By Elaine Lies
TOKYO (Reuters) – In October 1964, Japan became the first Asian nation to host an Olympics, showing off its growing technical prowess and returning to global society not 20 years after a crushing World War Two defeat left Tokyo in ruins.
Elsewhere, Lyndon B. Johnson was running against Barry Goldwater for U.S. President and The Rolling Stones had released their first album.
Japanese Prime Minister Shinzo Abe touts this summer’s Games as a springboard to reprising Japan’s 1960s boom, but the nation 56 years on is very different.
In 1964, Japanese families were big and busy; nearly half of all households had at least four members, with 20 percent having six or more. Men lived for 67.7 years on average, women for 72.9, and one in four people were 15 or younger. Only 6.2 percent were over 65.
Monthly pre-tax income, at 58,217 yen, barely kept ahead of expenses. Savings ran to just under 10 months’ pay but debt was less than a fifth of annual salaries. A bowl of ramen noodles cost a tenth of what it does now.
Eager to watch the Olympics, broadcast live for the first time, many households bought their first televisions. A black-and-white set cost 55,500 yen in 1964 compared with 47,500 yen for a plasma TV today – and took nearly a month’s salary.
Now, with men living an average of 81 years and women 87.3, the nation creaks under the burden – 28.4 percent are over 65 and only 12 percent below 15. Nearly 30 percent of all households have only two members.
Annual average salaries come in at 4.4 million yen, roughly 10 times bigger, but the debt of a two-person household is 112.6 percent relative to income, mainly because of housing costs.
In 1964, unemployment was nearly non-existent. Men made up a vast proportion of the 47.1 million labor force, itself just half of the overall population; once married, most women became housewives.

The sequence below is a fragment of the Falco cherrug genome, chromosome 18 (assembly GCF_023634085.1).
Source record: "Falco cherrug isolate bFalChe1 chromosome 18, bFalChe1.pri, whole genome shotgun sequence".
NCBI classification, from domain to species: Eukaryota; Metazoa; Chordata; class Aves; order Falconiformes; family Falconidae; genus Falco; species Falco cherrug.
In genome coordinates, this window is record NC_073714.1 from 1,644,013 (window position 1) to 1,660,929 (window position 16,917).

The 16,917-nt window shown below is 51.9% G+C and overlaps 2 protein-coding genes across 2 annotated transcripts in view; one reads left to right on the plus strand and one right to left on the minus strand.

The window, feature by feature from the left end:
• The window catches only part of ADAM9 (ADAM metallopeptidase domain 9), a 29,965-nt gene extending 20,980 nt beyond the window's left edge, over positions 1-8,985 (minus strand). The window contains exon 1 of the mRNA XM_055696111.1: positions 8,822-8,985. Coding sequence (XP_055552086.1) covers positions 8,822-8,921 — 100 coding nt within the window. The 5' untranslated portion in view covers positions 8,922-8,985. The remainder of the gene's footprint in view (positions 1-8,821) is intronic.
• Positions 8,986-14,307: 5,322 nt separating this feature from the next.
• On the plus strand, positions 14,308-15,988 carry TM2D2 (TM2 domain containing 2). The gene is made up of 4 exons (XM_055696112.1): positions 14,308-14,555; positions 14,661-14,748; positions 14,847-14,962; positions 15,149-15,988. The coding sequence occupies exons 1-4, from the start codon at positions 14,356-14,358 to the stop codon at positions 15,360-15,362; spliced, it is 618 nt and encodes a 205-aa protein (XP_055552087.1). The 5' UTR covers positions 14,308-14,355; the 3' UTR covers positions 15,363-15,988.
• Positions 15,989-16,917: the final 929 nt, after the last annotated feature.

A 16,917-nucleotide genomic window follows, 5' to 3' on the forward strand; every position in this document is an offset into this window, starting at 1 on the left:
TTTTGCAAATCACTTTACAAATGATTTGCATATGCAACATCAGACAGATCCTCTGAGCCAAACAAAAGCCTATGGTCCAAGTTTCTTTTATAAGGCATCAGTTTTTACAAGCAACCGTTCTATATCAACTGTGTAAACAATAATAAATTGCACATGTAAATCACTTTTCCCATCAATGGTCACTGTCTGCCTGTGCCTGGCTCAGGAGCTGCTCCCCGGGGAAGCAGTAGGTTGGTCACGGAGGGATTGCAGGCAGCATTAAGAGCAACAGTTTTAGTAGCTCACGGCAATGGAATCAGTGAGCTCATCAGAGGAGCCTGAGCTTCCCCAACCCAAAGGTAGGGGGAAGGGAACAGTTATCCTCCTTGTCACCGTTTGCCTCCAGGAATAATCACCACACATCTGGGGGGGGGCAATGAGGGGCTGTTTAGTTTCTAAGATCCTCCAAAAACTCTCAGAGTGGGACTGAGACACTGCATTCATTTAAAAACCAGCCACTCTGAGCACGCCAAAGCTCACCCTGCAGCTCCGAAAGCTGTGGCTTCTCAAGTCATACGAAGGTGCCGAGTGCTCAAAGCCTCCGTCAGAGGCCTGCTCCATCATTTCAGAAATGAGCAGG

More than 30 percent worked in manufacturing, producing the electronics and cars that were making Japan’s name, though nearly a quarter still worked in agriculture, forestry and fisheries.
Now, more than 70 percent are in services and 25 percent in manufacturing, after jobs flowed to cheaper overseas markets. Only 4 percent farm or fish.
In nearly 70 percent of households, both men and women work.
In 1964, Japan was the fourth-largest economy by GDP in the world, behind the United States, France and the United Kingdom. Just four years later, it was second largest, a position it held for decades – aside from several years in the early 1970s – until China took its place.
Nominal GDP in 1964 was 30.83 trillion yen, with exports at 2.40 trillion and imports at 2.6 trillion. The benchmark Nikkei stock index finished the year at 1,216.55, while the yen was fixed at 360 to the dollar.
In 2019, GDP was 547.13 trillion yen, exports 76.93 trillion and imports 78.57 trillion. The Nikkei finished at 23,084.59 on Feb 4, and the free-traded yen was 109.44 per dollar on Feb 5.
THE WIDER WORLD
In 1964 came another milestone: rigid restrictions allowing overseas travel, linked to foreign exchange rules, were lifted. Though travelers could only take $500 with them, 510,000 went abroad – a number that surged to 20.1 million as of December 2019.
Even with the Olympics, only 270,000 foreigners visited Japan in 1964. In 2019, there were some 31.8 million foreign visitors, their spending a major economic pillar.
The government hopes its second Summer Games will help lure 40 million in 2020.
(Additional reporting by Tetsushi Kajimoto. Editing by Gerry Doyle)